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In Poe's celebrated short story "The Masque of the Red Death," Prince Prospero holds a magnificent, bizarre masquerade in his spacious imperial suite as the deadly pestilence known as the Red Death ravages the surrounding countryside. Prince Prospero instructs his guest to wear grotesque, exotic attire to the ball and elaborately decorates his imperial suite. Each of the seven rooms of the imperial suite is decorated in a different color and symbolically represents a specific stage of human life. For example, the first, most eastern room is completely decorated in blue, which symbolically represents birth.

The seventh, most western room of the imperial suite symbolically represents death and is shrouded in black velvet tapestries that hang from the high ceiling to the dark floor. In addition to the black tapestries and floor, the window panes are scarlet and resemble the deep color of blood. These window panes remind the guests of the deadly plague that they are attempting to avoid. The reflection of light emanating from the exterior fire makes the room appear more "ghastly in the extreme" and produces a "wild a look upon the countenances of those who entered." There is also a gigantic ebony clock standing at the western wall of the chamber, which dulls a monotonous clang every hour, reminding the revelers that their time on earth is limited and death is inevitable.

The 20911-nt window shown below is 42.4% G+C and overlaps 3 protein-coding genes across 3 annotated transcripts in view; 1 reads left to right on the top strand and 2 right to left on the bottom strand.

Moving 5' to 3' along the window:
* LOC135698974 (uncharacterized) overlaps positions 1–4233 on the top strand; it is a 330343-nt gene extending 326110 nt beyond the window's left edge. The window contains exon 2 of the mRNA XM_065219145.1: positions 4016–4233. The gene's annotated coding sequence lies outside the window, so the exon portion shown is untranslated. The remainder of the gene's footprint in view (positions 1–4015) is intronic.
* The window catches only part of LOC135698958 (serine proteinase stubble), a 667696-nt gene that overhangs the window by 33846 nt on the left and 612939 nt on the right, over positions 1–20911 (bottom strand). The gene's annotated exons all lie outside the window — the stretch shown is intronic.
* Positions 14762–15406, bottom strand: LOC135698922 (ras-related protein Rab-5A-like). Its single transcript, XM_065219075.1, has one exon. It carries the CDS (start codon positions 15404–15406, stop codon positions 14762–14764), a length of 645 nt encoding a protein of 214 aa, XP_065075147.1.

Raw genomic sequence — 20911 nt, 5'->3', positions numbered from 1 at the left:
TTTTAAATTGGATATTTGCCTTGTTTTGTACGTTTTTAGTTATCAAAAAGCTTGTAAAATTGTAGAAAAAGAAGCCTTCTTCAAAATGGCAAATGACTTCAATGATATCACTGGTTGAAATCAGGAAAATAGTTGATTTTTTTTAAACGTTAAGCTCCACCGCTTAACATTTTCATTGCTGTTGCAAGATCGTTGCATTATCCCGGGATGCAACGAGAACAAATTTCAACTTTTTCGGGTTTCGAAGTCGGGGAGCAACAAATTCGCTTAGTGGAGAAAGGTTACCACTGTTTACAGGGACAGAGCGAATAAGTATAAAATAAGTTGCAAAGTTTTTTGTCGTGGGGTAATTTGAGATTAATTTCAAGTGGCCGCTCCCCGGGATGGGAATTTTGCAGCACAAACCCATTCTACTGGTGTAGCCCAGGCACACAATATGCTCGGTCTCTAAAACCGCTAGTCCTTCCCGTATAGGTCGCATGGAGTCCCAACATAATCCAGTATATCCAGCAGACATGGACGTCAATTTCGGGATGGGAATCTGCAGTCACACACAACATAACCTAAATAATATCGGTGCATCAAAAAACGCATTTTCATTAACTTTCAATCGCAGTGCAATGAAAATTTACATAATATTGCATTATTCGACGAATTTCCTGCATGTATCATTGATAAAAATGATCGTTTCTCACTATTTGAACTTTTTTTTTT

Throughout the ball, the revelers purposely avoid this ominous, frightful room and...

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prefer not to think about their own mortality. Each hour, the masqueraders shudder at the sound of the ebony clock, and the music briefly stops. At midnight, thepersonification of the Red Death enters the abbey and slowly walks towards the seventh room, where the prince and all his guests die in its presence.

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Prince Prospero's decorations for his ball were quite unusual.  “The Masque of the Red Death” by Edgar Allan Poe refers to this party. A masque is a masquerade party where the guests are to keep their faces and identities a secret. Not only were the costumes bizarre, but the atmosphere had a grotesque appearance. The party included seven rooms, each with a different color scheme.